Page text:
One of the more curious phenomena I encountered was the struggling dev turned marketing pro. People who, at one point, were trying to make and sell games, but then realised there's a vast market of indie devs desperate for marketing advice, so they turned around and started selling advice to that market instead of selling their game to the general public. They're most often youtubers and they have a huge back catalogue of 10-minute videos that are lightly edited where they talk about different marketing tactics/situations/whatevers. Most of what they discuss is fairly light on actionable advice and heavy on generic and pretty obvious statements. These people are good for motivation if you need a dose of "You can do it!" but generally shouldn't be followed for actual marketing advice.

Instead, I found https://howtomarketagame.com/Mike Rose's twitter feed (from NoMoreRobots), the GameDiscoverability newsletterDerek Lieu's game trailer adviceGDC videos, and, of course, Gamasutra to be the best resources. I didn't find all these resources straight up and it was a pretty long and confusing journey to get to this point, but I think they each capture unique viewpoints and segments of the marketing industry in relation to game development and provide solid actionable advice. If I had been following all of them from the start, I might've been able to tweak the sales needle a little more than I did with Spaceslingers.

Some things to comment on about my marketing approach:

  1. If I had a small budget, I would've spent it on three things: Better artwork in-game (I'm proud of what I achieved on my own as a non-artist, but it definitely could've been better). A commissioned trailer (again, I did what I could with what I had, but I am not a video editor and the whole process was a massive struggle plus I don't think it showcases the game very well). And finally, a commissioned Steam page capsule (once again, me no do art too good, a proper Steam capsule would've increased my click-through rate which would've meant more exposure and more chances for people to purchase the game).
  2. I marketed too much to fellow devs. This is a massive pitfall for new developers and it doesn't help you at all. Market on twitter, reddit, and discord, wherever you can find, but don't market on game dev forums. You can post updates and stuff, or engage in chat, but don't "market" there.
  3. I struggled mightily keeping up with a consistent stream of updates. This wasn't to say I didn't have updates to show, just that the way I went about showing them wasn't methodical or planned. Having a consistent posting schedule, with a checklist to follow to make sure I wasn't being dumb and forgetting important stuff, would probably have helped a lot.
  4. I expected too much from too little. Each time I posted something, I would put a lot of effort into it (even if it didn't necessarily show, lol) and then sit back and expect it to continue "marketing" for a while. I think it's much better to push out smaller constant updates, so you aren't wasting as much time creating showcasey things and are more just keeping your game in people's view so they start remembering it.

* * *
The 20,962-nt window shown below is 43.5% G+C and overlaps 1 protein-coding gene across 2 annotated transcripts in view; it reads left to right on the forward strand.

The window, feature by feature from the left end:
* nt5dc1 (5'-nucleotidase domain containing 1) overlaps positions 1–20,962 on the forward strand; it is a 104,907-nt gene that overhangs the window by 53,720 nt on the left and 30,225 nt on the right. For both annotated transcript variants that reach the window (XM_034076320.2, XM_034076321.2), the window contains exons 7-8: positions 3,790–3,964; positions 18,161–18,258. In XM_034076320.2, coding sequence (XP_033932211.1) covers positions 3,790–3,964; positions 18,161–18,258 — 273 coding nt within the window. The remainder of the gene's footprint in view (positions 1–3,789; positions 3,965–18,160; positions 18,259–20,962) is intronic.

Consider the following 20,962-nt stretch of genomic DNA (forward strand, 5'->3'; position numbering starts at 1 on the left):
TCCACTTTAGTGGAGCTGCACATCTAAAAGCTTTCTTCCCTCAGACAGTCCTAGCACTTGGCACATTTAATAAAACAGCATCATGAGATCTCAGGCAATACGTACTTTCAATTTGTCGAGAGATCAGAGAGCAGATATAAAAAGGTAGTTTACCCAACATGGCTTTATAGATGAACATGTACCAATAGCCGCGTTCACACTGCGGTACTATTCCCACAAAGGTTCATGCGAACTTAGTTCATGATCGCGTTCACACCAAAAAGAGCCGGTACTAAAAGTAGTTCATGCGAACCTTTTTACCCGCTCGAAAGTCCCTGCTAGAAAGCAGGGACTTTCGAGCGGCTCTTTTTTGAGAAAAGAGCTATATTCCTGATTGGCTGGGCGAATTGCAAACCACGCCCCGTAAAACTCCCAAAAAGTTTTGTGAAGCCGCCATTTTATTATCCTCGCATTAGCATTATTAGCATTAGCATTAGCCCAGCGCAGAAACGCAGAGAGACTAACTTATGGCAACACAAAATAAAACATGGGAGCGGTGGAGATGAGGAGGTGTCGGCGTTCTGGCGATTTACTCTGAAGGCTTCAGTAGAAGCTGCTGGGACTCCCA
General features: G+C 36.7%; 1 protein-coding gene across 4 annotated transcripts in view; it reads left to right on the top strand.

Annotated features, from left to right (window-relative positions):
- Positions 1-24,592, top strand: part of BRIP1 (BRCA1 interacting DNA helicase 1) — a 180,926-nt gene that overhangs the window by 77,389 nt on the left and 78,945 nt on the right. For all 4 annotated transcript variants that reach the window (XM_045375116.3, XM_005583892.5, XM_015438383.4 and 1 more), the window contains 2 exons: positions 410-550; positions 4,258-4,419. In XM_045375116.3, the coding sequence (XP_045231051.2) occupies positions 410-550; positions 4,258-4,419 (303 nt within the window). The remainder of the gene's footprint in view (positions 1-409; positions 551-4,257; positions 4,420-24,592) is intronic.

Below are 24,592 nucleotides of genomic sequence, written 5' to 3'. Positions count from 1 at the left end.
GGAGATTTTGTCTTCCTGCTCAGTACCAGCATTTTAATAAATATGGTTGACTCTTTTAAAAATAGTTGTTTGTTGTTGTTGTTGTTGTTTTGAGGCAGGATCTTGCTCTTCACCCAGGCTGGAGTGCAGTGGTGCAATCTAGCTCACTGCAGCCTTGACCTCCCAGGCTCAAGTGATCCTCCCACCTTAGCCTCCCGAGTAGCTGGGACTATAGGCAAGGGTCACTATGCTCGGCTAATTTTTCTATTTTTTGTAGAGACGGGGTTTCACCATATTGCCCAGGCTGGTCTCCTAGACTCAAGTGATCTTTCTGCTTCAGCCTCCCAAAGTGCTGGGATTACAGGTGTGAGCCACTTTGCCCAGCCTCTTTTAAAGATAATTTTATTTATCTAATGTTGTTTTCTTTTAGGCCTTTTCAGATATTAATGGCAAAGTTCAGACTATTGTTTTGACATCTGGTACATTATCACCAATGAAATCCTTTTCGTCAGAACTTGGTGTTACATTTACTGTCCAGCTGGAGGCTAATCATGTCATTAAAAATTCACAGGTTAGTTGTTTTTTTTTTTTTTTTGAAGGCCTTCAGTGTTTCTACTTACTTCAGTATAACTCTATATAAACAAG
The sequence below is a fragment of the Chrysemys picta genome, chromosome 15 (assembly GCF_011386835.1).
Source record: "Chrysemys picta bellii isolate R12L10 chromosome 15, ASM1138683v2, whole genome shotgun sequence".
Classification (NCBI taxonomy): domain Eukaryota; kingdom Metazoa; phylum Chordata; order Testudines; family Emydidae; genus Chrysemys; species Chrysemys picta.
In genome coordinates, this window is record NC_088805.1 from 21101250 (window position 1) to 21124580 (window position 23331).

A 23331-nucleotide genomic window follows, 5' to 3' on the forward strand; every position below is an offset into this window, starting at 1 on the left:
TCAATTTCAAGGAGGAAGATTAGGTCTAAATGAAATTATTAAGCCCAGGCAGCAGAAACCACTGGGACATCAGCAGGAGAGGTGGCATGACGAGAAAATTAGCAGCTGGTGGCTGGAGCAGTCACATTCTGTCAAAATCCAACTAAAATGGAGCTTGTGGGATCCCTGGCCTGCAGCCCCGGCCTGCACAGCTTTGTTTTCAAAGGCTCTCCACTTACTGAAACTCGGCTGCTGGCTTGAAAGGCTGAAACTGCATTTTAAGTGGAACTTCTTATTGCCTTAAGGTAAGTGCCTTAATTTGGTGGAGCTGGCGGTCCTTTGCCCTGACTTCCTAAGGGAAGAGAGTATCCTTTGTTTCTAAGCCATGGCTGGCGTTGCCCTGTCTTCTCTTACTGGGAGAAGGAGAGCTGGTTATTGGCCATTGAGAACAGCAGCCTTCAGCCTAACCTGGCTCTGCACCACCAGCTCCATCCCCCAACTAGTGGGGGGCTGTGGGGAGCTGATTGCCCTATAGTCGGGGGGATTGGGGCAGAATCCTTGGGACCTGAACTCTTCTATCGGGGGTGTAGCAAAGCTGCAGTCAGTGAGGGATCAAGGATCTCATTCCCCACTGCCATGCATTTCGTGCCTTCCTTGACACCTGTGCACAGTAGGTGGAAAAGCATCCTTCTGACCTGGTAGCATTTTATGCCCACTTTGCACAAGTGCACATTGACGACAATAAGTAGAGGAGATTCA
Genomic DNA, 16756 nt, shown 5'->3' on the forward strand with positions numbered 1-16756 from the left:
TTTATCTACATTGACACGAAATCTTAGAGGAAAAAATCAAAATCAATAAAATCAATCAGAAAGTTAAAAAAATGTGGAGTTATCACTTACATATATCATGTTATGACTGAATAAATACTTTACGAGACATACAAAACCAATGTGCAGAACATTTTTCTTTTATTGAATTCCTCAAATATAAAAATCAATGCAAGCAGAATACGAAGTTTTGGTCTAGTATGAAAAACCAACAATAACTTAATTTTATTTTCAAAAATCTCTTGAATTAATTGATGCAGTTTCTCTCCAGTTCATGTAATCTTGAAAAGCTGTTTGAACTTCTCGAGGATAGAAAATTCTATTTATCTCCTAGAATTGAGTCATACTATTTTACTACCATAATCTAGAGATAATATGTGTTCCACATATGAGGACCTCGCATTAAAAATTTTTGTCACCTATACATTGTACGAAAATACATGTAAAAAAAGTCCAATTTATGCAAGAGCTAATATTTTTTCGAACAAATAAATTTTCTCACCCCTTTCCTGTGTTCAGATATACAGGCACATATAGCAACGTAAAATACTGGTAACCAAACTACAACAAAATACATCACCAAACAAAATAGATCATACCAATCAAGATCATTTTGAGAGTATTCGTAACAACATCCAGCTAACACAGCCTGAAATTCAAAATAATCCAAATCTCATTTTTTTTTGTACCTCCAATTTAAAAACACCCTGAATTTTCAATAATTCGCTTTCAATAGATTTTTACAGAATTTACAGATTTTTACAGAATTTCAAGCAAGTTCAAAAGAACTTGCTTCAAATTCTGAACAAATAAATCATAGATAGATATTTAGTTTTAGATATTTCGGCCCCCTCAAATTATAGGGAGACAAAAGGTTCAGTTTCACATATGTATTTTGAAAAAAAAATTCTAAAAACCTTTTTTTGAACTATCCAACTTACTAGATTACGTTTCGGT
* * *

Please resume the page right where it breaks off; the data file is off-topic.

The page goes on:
5. Targeted marketing is key. I sent out a "fair" amount of keys (roughly 100, if I remember correctly) to reviewers, youtubers, streamers, etc. A lot of these ended up on the black market being resold, which sucked, but also basically none of them ended up with any coverage. The only coverage I got was two pieces on space.com (which was super cool but didn't lead to many sales) and a few "aggregation" sites. Everything I sent out was personalised to the person I was sending it to, but not necessarily targeted towards their content (beyond "indie games"). All, that is, except for space.com, the one place that had a similar theme to the game. And that is where I got the most coverage. So targeting is key.

Anyway, enough recapping of marketing, I already did that pretty extensively in part one.


THOUGHTS ON THE DEVELOPMENT PROCESS

I decided to make Spaceslingers because I thought it was small enough in scope that I could get it done quickly, while still liking the concept enough that I thought it was a pretty cool game. Turned out I was wrong about getting it done quickly (it took around 7 months), and people also didn't click with the concept as much as I did. Here are a few thoughts on that.

Now, don't get me wrong, I genuinely think that Spaceslingers is a good game, otherwise I wouldn't have spent the time making it. I think it's a lot of fun. It's difficult but rewarding. It has a lot of cool little interactions in it. There's quite a bit of content. I had a lot of fun making it. But I also see a lot of my bad decisions more clearly in hindsight and have tried to learn what I can from them.


THE FINAL TAKEAWAYS

As I said a lot of this stuff is easier to see in hindsight. Going through the process was 100% worth it for my personal growth as a developer because of how much I learned (and that was really my goal), but it definitely should have come at a lesser cost of time.

So for all the indie devs reading this. My final points are:

If you've read this far, I commend you. You've definitely got something, even if it's just an attention span. I hope you've found all this info helpful!


If you feel like it, follow me on twitter @refreshertowel to keep up with other stuff I post, check out Spaceslingers on Steam to see what all the fuss is about, or check out my latest project, Alchementalist, a spell-crafting roguelike dungeon crawler that allows you to manipulate the elements to create ever more crazy environmental effects!

Until next time, adieu!